The Federal government’s power has vastly increased over the history of the Republic. To what degree do enumerated powers and the Tenth Amendment still limit the power of Congress? Could each chamber of Congress create a Committee on the Tenth Amendment that would have to approve bills for constitutionality before they could be considered on the floor? Are there constitutional amendments that are needed to rein in federal power? A Balanced Budget Amendment, for example, or an amendment requiring super-majorities to pass spending or tax bills? How about a constitutional amendment requiring that the budget of the United States be prepared every two years and that it be subject to popular approval at presidential or midterm elections?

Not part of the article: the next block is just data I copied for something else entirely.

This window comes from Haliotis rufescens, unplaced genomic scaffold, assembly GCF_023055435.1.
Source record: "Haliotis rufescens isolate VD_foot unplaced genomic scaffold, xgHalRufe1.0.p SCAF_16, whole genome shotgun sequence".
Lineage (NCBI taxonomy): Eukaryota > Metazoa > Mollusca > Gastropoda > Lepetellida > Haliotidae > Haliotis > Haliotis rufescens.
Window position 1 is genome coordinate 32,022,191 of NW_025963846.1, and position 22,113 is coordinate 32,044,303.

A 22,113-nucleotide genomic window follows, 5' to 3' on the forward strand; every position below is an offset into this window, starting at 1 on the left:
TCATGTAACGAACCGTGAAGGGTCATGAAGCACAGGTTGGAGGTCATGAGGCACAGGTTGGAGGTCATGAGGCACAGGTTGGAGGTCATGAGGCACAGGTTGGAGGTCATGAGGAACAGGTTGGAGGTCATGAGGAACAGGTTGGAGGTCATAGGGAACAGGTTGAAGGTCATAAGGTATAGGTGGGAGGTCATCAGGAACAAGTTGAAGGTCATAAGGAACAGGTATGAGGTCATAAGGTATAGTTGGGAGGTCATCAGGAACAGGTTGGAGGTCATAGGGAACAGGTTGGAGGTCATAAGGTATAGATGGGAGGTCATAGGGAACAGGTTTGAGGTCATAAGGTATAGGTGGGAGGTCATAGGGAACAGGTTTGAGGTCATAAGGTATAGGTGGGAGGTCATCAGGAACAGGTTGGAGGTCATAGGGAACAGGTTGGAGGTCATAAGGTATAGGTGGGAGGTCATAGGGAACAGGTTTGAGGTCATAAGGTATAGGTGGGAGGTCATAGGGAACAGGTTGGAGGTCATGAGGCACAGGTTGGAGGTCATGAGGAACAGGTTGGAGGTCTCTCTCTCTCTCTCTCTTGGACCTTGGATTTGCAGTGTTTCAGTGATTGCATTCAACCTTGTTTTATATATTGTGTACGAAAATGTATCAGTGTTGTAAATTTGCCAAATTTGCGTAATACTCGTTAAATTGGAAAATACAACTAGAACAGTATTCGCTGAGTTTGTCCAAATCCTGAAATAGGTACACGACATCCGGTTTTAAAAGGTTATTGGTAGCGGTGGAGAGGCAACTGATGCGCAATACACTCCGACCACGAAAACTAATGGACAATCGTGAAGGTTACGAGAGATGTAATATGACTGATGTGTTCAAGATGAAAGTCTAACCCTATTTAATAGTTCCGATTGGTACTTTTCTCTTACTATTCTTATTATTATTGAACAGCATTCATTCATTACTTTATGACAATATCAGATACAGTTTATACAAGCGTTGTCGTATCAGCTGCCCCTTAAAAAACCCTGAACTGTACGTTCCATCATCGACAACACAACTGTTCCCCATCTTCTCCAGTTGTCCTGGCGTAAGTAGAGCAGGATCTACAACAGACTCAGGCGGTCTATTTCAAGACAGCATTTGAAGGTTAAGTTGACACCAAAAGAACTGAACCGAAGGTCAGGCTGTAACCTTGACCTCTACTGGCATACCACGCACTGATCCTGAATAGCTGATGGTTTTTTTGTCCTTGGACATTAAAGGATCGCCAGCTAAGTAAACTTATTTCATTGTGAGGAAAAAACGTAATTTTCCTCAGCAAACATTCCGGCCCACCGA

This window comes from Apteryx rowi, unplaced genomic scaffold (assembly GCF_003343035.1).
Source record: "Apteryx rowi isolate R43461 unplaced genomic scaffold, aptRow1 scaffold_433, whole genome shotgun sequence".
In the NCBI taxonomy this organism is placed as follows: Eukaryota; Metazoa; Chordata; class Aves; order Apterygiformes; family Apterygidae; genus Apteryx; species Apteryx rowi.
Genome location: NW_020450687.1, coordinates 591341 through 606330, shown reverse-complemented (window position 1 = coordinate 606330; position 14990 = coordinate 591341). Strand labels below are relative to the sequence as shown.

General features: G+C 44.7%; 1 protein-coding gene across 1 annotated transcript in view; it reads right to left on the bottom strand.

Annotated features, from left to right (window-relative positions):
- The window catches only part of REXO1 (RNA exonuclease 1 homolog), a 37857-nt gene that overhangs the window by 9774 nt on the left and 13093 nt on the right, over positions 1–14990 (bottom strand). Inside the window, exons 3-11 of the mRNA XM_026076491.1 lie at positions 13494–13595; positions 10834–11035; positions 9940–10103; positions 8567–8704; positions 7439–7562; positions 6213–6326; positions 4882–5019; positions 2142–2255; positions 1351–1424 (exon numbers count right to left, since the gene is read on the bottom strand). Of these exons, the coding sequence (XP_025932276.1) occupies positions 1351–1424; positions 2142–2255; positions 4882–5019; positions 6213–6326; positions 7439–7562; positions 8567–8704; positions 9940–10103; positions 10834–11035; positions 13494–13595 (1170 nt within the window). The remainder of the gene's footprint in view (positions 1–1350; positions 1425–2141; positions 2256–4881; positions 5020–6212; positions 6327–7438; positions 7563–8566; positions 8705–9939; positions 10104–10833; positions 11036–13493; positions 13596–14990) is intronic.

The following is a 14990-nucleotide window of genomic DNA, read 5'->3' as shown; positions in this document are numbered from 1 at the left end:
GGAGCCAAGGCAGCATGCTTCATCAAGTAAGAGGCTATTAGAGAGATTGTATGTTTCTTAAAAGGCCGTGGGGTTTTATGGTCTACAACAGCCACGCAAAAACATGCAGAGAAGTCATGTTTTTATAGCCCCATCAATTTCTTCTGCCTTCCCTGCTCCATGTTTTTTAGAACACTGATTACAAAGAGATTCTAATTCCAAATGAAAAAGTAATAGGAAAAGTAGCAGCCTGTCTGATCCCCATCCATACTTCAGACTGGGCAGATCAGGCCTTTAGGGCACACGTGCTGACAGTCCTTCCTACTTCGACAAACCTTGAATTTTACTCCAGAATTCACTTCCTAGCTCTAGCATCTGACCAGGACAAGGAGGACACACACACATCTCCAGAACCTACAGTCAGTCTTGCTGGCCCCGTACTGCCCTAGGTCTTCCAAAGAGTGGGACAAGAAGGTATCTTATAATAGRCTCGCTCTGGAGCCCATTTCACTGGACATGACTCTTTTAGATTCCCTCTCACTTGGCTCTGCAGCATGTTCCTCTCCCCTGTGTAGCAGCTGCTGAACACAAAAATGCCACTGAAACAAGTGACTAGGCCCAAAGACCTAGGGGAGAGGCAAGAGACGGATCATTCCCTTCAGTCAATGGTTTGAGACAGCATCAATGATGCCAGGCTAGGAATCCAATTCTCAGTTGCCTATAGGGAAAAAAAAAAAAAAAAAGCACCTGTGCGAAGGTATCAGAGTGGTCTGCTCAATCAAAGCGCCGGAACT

THURSDAY, NOVEMBER 18
Showcase Panel I: Enumerated Powers, the Tenth Amendment, and Limited Government
9:15 a.m. – 11:00 a.m.
- Prof. Randy E. Barnett, Carmack Waterhouse Professor of Legal Theory, Georgetown University Law Center
- Hon. R. Edward “Ted” Cruz, Partner, Morgan, Lewis & Bockius LLP
- Prof. Michael J. Gerhardt, Samuel Ashe Distinguished Professor in Constitutional Law, Director, Center for Law and Government, University of North Carolina School of Law
- Prof. Michael Stokes Paulsen, Distinguished University Chair and Professor, University of Saint Thomas School of Law
- Prof. Mark V. Tushnet, William Nelson Cromwell Professor of Law, Harvard University Law School
- Moderator: Hon. J. Harvie Wilkinson, III, United States Court of Appeals, Fourth Circuit
The Mayflower Hotel